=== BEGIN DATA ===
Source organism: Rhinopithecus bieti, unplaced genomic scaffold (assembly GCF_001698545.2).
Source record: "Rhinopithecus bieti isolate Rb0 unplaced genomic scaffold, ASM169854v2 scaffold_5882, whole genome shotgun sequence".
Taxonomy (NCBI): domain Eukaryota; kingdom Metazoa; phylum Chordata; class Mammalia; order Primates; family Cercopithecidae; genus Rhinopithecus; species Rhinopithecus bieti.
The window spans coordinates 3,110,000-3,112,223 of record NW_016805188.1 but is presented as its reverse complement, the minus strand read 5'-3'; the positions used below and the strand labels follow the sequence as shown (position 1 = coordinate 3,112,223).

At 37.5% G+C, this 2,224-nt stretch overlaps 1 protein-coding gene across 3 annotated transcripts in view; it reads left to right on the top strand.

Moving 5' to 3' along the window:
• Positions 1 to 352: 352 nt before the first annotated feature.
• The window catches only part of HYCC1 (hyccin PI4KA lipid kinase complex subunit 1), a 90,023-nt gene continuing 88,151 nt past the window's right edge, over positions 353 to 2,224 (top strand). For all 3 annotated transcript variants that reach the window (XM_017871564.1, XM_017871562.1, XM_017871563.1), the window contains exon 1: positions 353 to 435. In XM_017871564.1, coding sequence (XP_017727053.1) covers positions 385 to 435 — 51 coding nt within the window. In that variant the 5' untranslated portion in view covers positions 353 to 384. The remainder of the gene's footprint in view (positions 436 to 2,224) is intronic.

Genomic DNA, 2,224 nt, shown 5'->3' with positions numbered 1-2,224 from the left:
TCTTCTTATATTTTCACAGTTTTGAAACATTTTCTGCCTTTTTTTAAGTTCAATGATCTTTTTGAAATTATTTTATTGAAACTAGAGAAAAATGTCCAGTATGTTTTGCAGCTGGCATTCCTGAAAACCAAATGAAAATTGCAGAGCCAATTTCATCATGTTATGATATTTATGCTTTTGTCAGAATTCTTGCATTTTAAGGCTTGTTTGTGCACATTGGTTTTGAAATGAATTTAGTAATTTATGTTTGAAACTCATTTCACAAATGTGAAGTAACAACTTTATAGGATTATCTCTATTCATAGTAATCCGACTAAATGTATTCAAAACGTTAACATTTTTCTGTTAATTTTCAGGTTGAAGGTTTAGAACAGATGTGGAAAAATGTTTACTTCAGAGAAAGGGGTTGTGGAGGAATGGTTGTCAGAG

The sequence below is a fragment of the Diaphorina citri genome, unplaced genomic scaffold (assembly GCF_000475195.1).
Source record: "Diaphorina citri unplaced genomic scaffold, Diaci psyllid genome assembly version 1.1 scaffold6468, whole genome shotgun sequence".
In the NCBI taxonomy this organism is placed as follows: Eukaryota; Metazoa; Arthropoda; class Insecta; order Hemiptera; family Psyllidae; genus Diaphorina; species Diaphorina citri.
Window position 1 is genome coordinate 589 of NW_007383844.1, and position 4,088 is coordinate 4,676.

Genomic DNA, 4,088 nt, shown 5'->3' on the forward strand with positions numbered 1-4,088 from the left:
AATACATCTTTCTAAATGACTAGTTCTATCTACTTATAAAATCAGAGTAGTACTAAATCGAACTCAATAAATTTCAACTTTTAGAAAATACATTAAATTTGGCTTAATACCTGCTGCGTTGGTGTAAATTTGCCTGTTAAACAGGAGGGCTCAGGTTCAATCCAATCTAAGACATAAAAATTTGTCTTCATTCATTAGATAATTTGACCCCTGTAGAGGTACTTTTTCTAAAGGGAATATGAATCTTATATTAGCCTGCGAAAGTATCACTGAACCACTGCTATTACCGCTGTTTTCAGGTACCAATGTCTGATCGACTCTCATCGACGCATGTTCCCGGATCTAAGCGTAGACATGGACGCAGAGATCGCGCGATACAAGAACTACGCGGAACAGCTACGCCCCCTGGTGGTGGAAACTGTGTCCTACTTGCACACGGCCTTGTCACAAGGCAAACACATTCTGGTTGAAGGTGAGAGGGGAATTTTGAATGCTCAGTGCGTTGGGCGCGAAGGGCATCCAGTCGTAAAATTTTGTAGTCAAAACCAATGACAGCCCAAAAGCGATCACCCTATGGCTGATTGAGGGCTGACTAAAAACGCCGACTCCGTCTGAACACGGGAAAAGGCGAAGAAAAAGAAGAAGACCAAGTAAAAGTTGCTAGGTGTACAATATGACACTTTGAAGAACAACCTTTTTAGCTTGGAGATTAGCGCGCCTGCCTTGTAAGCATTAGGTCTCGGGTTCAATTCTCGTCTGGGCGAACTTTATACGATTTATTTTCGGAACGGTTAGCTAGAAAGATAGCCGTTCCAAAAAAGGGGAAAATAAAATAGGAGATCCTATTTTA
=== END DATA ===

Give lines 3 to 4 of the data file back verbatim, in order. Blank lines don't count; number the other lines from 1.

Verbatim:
Taxonomy (NCBI): domain Eukaryota; kingdom Metazoa; phylum Chordata; class Mammalia; order Primates; family Cercopithecidae; genus Rhinopithecus; species Rhinopithecus bieti.
The window spans coordinates 3,110,000-3,112,223 of record NW_016805188.1 but is presented as its reverse complement, the minus strand read 5'-3'; the positions used below and the strand labels follow the sequence as shown (position 1 = coordinate 3,112,223).